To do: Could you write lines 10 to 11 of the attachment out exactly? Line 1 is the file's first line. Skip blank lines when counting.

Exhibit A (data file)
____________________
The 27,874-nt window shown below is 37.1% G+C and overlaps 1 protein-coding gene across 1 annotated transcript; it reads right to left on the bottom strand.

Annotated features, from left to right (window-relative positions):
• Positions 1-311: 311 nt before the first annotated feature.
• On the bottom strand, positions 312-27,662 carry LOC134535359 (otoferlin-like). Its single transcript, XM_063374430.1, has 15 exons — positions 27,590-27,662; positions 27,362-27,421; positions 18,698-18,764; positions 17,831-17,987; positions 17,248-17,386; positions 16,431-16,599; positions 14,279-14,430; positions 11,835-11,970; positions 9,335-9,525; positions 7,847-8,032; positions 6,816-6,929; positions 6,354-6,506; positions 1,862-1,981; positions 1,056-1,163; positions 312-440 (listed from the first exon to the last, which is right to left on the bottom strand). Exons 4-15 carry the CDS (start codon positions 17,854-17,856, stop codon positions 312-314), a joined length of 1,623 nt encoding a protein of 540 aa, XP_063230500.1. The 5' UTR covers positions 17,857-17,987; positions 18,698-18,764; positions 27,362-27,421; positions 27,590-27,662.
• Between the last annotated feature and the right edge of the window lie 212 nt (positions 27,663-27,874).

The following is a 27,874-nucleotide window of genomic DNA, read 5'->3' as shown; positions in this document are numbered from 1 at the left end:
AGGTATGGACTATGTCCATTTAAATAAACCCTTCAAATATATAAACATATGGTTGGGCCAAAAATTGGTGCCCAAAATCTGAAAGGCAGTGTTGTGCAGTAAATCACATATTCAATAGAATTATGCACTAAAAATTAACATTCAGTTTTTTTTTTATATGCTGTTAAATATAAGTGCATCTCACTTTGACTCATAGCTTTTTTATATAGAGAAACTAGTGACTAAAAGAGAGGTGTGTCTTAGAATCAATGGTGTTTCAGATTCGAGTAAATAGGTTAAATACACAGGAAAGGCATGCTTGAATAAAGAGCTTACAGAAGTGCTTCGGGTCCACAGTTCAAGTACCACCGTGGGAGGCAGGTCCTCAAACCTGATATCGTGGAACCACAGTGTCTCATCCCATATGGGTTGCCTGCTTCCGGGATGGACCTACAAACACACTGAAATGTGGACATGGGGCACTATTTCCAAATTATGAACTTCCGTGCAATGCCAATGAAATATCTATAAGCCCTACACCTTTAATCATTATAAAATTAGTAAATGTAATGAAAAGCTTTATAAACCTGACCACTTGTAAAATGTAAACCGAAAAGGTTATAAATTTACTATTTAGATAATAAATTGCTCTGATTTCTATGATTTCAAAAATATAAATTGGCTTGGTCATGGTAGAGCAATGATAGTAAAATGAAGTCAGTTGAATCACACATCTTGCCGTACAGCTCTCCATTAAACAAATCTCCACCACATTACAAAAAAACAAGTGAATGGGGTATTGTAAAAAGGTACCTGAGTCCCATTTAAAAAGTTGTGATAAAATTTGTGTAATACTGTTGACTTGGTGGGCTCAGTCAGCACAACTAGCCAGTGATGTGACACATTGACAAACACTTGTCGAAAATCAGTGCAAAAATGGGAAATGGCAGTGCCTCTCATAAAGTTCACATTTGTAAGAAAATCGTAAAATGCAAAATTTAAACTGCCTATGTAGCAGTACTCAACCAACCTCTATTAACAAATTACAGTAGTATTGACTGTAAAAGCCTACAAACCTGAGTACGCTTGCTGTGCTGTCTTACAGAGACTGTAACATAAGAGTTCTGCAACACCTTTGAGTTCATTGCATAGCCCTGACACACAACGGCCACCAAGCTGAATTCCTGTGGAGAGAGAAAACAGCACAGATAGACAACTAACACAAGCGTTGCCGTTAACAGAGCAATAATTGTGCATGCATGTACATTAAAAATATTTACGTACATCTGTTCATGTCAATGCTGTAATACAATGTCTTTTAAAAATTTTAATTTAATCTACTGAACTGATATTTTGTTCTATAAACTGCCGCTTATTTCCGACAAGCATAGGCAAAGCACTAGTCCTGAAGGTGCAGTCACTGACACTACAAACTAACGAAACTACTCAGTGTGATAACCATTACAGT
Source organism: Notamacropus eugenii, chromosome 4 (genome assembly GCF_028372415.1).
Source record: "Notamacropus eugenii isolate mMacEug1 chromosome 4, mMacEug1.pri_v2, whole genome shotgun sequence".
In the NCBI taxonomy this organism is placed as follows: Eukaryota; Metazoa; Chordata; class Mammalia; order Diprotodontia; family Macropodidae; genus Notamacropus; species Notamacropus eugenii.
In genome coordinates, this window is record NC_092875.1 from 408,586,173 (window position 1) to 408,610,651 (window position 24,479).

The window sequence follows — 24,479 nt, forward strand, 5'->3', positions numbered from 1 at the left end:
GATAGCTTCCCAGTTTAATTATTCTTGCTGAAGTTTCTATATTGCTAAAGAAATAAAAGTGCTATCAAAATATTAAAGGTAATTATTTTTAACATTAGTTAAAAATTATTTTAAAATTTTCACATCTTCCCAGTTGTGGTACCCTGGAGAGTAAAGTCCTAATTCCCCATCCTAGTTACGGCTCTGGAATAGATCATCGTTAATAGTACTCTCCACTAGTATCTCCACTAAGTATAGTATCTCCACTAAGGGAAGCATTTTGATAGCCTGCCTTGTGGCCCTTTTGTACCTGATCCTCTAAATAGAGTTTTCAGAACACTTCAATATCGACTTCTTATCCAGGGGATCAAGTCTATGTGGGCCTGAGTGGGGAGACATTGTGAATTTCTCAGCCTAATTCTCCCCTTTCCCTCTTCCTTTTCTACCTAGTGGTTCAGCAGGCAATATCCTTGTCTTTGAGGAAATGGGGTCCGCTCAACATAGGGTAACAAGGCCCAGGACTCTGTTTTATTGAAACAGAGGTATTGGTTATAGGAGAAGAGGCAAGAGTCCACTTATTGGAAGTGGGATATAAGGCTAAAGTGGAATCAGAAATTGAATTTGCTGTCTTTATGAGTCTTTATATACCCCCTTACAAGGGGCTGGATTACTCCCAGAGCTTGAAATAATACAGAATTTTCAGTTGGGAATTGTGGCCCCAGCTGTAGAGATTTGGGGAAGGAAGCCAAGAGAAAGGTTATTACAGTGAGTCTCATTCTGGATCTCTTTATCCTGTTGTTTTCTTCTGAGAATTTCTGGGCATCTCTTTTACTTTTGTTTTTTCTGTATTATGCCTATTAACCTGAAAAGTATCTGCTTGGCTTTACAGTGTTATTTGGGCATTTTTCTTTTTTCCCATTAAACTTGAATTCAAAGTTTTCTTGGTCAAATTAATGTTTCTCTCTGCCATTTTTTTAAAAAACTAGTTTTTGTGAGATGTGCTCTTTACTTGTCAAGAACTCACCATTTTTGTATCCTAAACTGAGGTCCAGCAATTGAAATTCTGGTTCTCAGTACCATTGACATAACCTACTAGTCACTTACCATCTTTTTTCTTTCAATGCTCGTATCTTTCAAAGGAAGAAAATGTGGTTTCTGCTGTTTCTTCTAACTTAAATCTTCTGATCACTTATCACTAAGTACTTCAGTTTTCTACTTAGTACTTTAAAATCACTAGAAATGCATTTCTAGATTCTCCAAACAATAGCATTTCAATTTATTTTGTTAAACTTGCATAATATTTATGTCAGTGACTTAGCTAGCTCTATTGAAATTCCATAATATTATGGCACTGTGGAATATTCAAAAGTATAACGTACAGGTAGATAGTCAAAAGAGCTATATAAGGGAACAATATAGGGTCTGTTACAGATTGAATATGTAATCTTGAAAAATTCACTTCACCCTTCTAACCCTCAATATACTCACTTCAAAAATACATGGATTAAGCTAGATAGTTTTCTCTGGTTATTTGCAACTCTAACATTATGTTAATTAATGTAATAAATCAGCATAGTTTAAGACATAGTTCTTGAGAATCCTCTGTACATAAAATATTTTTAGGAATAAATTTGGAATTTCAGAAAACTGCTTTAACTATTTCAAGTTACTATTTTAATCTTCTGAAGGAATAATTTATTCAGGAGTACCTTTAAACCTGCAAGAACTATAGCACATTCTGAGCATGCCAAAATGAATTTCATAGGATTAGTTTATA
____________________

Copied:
In the NCBI taxonomy this organism is placed as follows: Eukaryota; Metazoa; Chordata; class Mammalia; order Diprotodontia; family Macropodidae; genus Notamacropus; species Notamacropus eugenii.
In genome coordinates, this window is record NC_092875.1 from 408,586,173 (window position 1) to 408,610,651 (window position 24,479).